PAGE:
When a woman says she doesn’t want sex with you, it’s not because she doesn, study says
If a woman wants sex with a man, it doesn’t have to mean she doesn\’t want to have sex.
Research shows that when women say they don\’t feel ready for sex, they often do so because they feel rejected.
The New York Times recently profiled a woman who told researchers that she wasn\’t ready for intercourse and then got an abortion after being told that her pregnancy was ”really bad” and that she could\’t go through with the abortion.
The woman said that she felt ”fearful, like my life was in danger” after being informed that she would be pregnant.
But the women who were more sexually open ended up having more sex than those who were not.
”When women say, ‘I don\’T want to go out with you because I don\’re not ready, that’s not true,” said Katherine O’Donnell, an associate professor at Indiana University and the author of the new study, which will be published online by the Journal of Sexual Medicine.
”People who say they aren\’t interested in sex, that they don’t want to get a relationship or even have sex, often end up with more sex because they\’re more sexually satisfied.”
The research, which was based on a nationally representative survey of 3,600 American women, found that women who reported not wanting to have intercourse said they felt more positive about their lives and their relationships after having sex with men.
Women who reported having sex more than once reported feeling more negative feelings about their relationships.
The survey also found that, compared with women who said they had sex once a week, women who had sex twice a week reported feeling less satisfied with their lives.
The study also found an association between women who report having sex once per week and more sex and sexual satisfaction.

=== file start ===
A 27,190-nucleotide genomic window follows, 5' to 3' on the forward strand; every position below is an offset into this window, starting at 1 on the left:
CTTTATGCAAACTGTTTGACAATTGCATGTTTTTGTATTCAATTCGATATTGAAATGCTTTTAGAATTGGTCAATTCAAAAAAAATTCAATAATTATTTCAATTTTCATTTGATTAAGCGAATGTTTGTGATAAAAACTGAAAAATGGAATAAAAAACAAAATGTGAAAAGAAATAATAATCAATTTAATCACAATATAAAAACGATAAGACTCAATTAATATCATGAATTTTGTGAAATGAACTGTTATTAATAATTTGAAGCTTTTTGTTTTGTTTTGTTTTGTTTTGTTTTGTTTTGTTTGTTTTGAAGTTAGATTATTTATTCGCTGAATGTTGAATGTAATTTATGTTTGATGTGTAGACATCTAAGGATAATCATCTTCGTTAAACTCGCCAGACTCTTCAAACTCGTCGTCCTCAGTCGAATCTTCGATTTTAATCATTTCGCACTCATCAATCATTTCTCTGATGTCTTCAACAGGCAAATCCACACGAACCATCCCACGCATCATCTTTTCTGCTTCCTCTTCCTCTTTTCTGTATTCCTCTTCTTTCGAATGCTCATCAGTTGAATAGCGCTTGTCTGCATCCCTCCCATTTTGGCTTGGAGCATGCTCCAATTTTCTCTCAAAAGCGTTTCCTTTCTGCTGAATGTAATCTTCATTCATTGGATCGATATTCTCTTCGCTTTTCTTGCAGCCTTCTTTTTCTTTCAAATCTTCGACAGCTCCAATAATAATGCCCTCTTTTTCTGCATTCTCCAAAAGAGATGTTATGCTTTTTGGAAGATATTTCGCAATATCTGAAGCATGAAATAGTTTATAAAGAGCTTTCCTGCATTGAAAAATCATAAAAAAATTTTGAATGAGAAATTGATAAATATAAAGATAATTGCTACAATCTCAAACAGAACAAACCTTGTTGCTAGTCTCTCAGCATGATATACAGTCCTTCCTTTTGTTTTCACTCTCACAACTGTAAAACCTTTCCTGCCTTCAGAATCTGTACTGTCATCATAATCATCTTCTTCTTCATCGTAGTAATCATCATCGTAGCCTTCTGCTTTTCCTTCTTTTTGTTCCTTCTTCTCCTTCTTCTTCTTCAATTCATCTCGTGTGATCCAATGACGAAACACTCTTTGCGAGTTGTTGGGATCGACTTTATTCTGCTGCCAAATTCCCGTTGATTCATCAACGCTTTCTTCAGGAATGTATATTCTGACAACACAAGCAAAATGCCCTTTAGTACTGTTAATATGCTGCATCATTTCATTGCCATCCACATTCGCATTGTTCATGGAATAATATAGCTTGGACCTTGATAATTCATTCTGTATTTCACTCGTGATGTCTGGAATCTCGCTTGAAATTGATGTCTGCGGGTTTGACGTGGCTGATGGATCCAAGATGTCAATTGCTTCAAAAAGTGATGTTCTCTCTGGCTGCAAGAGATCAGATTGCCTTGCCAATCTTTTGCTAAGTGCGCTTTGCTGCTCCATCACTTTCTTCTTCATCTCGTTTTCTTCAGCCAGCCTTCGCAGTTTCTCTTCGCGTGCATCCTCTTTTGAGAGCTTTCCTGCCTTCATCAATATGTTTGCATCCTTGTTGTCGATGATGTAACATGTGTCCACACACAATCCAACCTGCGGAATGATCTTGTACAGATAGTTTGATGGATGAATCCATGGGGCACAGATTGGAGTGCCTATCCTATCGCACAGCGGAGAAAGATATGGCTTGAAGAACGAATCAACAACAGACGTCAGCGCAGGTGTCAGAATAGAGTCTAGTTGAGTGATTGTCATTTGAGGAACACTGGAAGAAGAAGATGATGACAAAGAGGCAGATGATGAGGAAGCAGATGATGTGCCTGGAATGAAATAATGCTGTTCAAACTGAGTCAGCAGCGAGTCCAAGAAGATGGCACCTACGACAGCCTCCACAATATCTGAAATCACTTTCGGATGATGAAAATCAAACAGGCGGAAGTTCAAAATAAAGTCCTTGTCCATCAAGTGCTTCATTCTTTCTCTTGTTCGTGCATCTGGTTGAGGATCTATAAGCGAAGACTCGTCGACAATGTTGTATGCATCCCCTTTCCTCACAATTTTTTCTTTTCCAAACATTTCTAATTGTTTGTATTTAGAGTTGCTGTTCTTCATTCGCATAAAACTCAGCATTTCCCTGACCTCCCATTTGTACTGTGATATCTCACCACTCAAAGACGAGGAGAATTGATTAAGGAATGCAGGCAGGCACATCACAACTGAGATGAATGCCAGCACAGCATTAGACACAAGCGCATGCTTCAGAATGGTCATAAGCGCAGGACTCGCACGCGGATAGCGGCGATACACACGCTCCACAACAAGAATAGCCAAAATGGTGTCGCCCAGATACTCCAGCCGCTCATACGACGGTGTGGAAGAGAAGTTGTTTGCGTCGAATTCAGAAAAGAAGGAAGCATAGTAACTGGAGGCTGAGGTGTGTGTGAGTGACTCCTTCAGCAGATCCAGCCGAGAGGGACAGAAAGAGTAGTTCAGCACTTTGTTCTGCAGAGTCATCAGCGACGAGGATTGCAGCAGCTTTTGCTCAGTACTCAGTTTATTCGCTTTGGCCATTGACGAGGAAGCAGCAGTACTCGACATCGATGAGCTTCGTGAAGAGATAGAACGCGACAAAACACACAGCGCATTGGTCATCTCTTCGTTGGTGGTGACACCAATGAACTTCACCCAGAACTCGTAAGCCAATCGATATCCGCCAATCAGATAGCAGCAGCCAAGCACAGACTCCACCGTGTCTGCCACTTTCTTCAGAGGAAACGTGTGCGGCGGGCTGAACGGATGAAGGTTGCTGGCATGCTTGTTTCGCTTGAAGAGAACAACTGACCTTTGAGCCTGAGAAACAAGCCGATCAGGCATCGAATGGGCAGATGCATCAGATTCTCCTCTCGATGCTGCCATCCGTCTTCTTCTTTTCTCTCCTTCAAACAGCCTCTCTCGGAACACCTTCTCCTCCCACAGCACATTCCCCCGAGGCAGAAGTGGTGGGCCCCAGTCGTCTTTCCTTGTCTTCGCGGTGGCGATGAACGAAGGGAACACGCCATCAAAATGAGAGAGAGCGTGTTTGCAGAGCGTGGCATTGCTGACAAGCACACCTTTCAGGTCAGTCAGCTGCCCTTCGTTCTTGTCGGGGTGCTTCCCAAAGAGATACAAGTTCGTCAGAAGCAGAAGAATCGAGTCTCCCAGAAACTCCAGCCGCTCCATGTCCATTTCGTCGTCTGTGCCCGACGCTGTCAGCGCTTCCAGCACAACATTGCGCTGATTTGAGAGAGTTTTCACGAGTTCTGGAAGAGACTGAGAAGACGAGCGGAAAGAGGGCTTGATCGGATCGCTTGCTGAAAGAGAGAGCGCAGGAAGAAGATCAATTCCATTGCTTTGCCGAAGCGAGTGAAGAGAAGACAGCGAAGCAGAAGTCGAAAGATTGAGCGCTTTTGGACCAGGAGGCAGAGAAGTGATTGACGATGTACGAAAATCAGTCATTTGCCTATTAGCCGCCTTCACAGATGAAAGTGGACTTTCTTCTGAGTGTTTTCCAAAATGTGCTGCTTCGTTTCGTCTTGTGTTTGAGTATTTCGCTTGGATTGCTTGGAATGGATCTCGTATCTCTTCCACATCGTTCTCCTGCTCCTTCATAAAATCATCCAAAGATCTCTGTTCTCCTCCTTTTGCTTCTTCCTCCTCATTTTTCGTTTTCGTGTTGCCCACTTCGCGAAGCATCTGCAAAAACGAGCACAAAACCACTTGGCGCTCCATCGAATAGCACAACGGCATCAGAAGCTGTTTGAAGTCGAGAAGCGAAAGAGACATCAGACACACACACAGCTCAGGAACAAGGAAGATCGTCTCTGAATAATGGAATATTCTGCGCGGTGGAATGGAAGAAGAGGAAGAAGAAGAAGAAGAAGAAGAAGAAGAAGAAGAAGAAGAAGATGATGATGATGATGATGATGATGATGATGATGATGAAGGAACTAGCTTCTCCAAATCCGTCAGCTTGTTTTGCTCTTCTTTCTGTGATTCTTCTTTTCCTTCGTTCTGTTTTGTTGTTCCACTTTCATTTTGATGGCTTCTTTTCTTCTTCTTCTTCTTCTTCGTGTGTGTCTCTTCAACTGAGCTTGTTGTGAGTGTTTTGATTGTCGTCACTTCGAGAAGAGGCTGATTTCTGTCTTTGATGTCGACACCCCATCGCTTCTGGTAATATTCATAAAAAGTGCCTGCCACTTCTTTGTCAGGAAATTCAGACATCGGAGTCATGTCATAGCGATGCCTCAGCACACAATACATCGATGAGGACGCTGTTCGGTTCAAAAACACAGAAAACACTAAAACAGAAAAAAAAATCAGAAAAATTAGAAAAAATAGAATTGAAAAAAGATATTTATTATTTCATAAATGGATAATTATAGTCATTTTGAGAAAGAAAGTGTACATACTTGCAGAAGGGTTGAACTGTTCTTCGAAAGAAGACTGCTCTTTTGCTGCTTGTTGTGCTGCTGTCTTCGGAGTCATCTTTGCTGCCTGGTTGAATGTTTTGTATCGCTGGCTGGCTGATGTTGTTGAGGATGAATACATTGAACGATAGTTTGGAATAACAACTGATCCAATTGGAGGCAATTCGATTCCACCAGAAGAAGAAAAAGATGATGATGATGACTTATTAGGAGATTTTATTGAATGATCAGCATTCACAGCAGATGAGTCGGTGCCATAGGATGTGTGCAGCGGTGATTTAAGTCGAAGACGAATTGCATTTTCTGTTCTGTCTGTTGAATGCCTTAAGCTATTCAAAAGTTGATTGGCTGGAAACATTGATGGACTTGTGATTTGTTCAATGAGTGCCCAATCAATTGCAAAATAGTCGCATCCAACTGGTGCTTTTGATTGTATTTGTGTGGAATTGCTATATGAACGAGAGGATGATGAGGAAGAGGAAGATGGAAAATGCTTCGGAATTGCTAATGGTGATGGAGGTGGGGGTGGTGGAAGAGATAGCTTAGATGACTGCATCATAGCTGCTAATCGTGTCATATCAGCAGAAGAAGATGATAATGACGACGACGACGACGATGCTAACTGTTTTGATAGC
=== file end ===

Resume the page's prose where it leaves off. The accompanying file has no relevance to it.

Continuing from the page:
Women in this group were more likely to be single, to have lower levels of education and more low-income than other women.
This group also was more likely than other groups to say they would be embarrassed by having sex.
O’Connor said that the findings suggest that it is not a matter of wanting more sex, but rather a matter that women should make more time for sex.”
If we are not taking care of ourselves, we will not have sex in our lifetime,” O’Connell said.
”Sex is about a lot of things, but it is about getting a good response from a partner.
We need to have that sex a lot more.”
What are the risks?
O’Connors study found that among those women who have sex with multiple partners, the most frequent sexual behaviors were oral sex, anal sex and masturbation.
But in those who have only had sex with one partner, the risk of unintended pregnancy was higher than among women who did not have partners at all.
The risks associated with having sex without a partner are much higher than the risks associated to sex with both partners, O’Brien said.”
The risk of pregnancy is really high, so you should have a partner that you really want to be pregnant,” she said.
O”Connor said she hopes her findings will help women make informed decisions about sex and how to best manage sexual risks.
”I hope that this is a start, to help us better understand and address the many sexual health issues that women face,” O’Connor said.
The findings are part of the first of a new study of women who want to end their pregnancies.
OBrien and her colleagues found that when researchers asked women whether they wanted to have children, a higher proportion of women were considering having an abortion than were women who wanted to keep their pregnancies in their body.
The results were similar for men.
A separate study published in the Journal (by O’Leary and her collaborators) found that men who had unprotected sex with other men were twice as likely to have an abortion compared with those who had never had unprotected intercourse with another man.
Researchers are looking at the data to determine how to reduce the risks for women.
OConnor said it is too soon to say what causes women to have unprotected sex and whether or not there is a link to sexual behavior.
”There is no evidence to suggest that having unprotected sex has a direct or causal effect on pregnancy,” she wrote.